On January 29, 2020, in one of the rare Section 10(b) securities fraud cases to go to trial, Quinn Emanuel obtained a complete defense verdict for C3.ai, its CEO, Thomas Siebel, and former COO, David Schmaier. Plaintiffs—who were former shareholders of an energy efficiency start-up “E2.0”—asserted claims of federal securities fraud, Delaware common law fraud, and breach of contract arising from C3’s acquisition of E2.0 in 2012. Plaintiffs alleged damages of $68.75 million, but instead walked away with nothing and were ordered to pay Defendants’ attorney’s fees and costs.
The litigation arose from a 2012 stock-for-stock merger through which C3, a leading AI software provider, acquired E2.0. C3 pursued the merger believing E2.0’s software, which focused on the residential market, could complement its own software for large commercial and industrial companies. E2.0 believed the possibility of obtaining equity in an early-stage company founded by Siebel was a “once in a lifetime proposition.”
Although C3 had hoped the E2.0 business would thrive post-merger, it did not. Within months, the E2.0 business unit was shut down and its residential software was abandoned. Plaintiffs brought suit, claiming Defendants (1) falsely represented that C3 was worth $500 million during merger negotiations; (2) made a number of other misrepresentations regarding C3’s business and prospects; and (3) breached the merger agreement by interfering with E2.0’s ability to meet its “earnout” and not issuing “holdback” shares due to indemnification breaches.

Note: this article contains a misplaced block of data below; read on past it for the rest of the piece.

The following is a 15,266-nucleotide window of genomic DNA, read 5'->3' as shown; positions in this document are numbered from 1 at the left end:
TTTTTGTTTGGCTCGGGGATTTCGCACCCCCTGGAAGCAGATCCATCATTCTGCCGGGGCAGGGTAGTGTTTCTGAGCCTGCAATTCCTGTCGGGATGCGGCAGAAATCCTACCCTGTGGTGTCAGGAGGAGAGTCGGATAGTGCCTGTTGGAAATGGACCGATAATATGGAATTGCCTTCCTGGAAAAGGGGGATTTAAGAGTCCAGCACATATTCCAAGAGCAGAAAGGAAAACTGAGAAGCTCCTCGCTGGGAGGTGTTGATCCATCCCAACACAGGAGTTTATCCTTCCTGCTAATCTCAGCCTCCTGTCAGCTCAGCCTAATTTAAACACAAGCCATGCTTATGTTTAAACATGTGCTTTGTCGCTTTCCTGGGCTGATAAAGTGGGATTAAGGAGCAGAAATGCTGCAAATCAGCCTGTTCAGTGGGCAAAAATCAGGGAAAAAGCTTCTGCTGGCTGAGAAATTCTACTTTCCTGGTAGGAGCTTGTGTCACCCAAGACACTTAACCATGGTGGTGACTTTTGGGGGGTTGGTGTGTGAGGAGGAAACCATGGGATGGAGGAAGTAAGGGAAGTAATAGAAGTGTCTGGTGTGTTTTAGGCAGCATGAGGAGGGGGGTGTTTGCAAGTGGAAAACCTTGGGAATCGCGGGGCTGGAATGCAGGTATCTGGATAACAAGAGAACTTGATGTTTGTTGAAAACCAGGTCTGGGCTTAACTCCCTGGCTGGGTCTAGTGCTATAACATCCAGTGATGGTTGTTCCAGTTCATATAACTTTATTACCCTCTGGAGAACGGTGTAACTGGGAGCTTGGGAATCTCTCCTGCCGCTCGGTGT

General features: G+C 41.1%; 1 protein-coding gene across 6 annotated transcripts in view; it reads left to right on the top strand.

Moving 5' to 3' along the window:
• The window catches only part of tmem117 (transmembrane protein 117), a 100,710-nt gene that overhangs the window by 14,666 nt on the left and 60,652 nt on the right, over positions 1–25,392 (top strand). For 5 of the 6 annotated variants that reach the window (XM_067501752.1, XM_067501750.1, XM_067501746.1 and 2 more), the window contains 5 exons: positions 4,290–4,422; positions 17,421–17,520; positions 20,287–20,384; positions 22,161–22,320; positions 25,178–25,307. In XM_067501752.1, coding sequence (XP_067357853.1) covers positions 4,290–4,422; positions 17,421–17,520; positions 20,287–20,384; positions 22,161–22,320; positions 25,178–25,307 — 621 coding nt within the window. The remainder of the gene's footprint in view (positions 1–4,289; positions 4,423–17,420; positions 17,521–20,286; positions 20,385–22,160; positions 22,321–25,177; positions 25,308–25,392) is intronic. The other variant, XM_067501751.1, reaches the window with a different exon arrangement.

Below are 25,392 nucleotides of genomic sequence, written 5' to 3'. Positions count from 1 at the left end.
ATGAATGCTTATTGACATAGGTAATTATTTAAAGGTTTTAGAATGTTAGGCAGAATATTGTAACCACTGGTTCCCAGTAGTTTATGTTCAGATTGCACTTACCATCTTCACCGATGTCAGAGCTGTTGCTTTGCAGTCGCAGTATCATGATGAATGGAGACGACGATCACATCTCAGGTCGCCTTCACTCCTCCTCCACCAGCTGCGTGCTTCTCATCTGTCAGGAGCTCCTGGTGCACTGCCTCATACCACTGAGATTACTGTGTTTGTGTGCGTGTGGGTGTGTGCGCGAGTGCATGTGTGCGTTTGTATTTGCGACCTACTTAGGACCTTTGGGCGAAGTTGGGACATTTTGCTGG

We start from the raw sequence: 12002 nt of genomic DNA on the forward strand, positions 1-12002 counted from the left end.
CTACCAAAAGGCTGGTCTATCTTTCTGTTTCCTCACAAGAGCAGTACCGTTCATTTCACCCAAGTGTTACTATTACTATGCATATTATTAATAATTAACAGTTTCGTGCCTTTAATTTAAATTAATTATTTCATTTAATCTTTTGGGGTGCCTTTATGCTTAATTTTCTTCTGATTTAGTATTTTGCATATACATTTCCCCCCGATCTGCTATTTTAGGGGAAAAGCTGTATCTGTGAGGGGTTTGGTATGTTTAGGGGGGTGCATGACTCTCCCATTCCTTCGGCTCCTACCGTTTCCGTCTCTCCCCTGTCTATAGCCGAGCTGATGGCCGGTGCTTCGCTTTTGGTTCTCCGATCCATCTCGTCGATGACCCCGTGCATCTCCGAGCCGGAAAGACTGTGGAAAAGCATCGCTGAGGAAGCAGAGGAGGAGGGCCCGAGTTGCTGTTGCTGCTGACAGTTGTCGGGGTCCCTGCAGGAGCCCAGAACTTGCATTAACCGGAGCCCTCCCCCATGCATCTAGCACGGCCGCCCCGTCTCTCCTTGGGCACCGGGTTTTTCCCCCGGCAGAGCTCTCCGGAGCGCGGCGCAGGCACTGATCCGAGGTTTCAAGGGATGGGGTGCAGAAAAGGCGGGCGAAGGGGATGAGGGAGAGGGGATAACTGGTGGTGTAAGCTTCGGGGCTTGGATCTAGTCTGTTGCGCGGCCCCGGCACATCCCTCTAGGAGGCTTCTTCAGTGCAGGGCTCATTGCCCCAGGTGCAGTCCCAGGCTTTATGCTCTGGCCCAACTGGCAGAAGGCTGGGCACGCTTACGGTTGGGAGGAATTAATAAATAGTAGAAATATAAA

Following a 7-day bench trial, Judge Colm Connolly of the United States District Court for the District of Delaware rejected each of the Plaintiffs’ claims. In his written opinion, Judge Connolly repeatedly wrote that C3’s witnesses were “highly credible,” while simultaneously finding that Quinn Emanuel had shown the Plaintiffs’ witnesses were “not credible” based on their “demeanor” and the fact that their testimony contradicted the credible testimony of C3 witnesses and the documentary record. The Court also found there was no credible evidence that Defendants represented C3 was worth $500 million, or made any other misrepresentations, finding instead that we had “clearly established that Defendants were transparent with Plaintiffs throughout the merger negotiations.” The Court concluded its opinion by awarding our clients their attorneys’ fees and costs in defending the action, completing the across-the-board victory.